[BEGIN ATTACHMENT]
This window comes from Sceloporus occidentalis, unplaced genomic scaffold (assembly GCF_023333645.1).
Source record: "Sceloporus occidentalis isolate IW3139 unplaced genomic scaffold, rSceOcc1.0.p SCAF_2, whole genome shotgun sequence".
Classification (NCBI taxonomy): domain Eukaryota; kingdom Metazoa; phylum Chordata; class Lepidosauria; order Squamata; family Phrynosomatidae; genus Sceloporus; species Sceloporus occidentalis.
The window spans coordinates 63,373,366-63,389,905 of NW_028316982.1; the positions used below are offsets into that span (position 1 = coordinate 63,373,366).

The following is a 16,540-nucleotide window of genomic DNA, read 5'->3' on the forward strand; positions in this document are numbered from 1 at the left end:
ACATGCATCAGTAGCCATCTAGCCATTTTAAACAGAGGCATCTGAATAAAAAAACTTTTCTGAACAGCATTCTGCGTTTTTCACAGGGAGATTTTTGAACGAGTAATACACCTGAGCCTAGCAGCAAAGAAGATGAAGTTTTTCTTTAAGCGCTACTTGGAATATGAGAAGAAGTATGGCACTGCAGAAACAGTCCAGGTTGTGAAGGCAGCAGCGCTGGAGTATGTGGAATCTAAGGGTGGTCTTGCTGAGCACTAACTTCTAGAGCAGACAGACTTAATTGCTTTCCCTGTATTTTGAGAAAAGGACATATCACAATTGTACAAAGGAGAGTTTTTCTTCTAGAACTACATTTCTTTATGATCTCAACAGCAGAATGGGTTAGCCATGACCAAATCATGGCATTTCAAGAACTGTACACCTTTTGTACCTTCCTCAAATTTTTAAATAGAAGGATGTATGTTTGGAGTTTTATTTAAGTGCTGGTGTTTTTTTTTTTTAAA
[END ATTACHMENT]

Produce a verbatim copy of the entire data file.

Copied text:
This window comes from Sceloporus occidentalis, unplaced genomic scaffold (assembly GCF_023333645.1).
Source record: "Sceloporus occidentalis isolate IW3139 unplaced genomic scaffold, rSceOcc1.0.p SCAF_2, whole genome shotgun sequence".
Classification (NCBI taxonomy): domain Eukaryota; kingdom Metazoa; phylum Chordata; class Lepidosauria; order Squamata; family Phrynosomatidae; genus Sceloporus; species Sceloporus occidentalis.
The window spans coordinates 63,373,366-63,389,905 of NW_028316982.1; the positions used below are offsets into that span (position 1 = coordinate 63,373,366).

The following is a 16,540-nucleotide window of genomic DNA, read 5'->3' on the forward strand; positions in this document are numbered from 1 at the left end:
ACATGCATCAGTAGCCATCTAGCCATTTTAAACAGAGGCATCTGAATAAAAAAACTTTTCTGAACAGCATTCTGCGTTTTTCACAGGGAGATTTTTGAACGAGTAATACACCTGAGCCTAGCAGCAAAGAAGATGAAGTTTTTCTTTAAGCGCTACTTGGAATATGAGAAGAAGTATGGCACTGCAGAAACAGTCCAGGTTGTGAAGGCAGCAGCGCTGGAGTATGTGGAATCTAAGGGTGGTCTTGCTGAGCACTAACTTCTAGAGCAGACAGACTTAATTGCTTTCCCTGTATTTTGAGAAAAGGACATATCACAATTGTACAAAGGAGAGTTTTTCTTCTAGAACTACATTTCTTTATGATCTCAACAGCAGAATGGGTTAGCCATGACCAAATCATGGCATTTCAAGAACTGTACACCTTTTGTACCTTCCTCAAATTTTTAAATAGAAGGATGTATGTTTGGAGTTTTATTTAAGTGCTGGTGTTTTTTTTTTTTAAA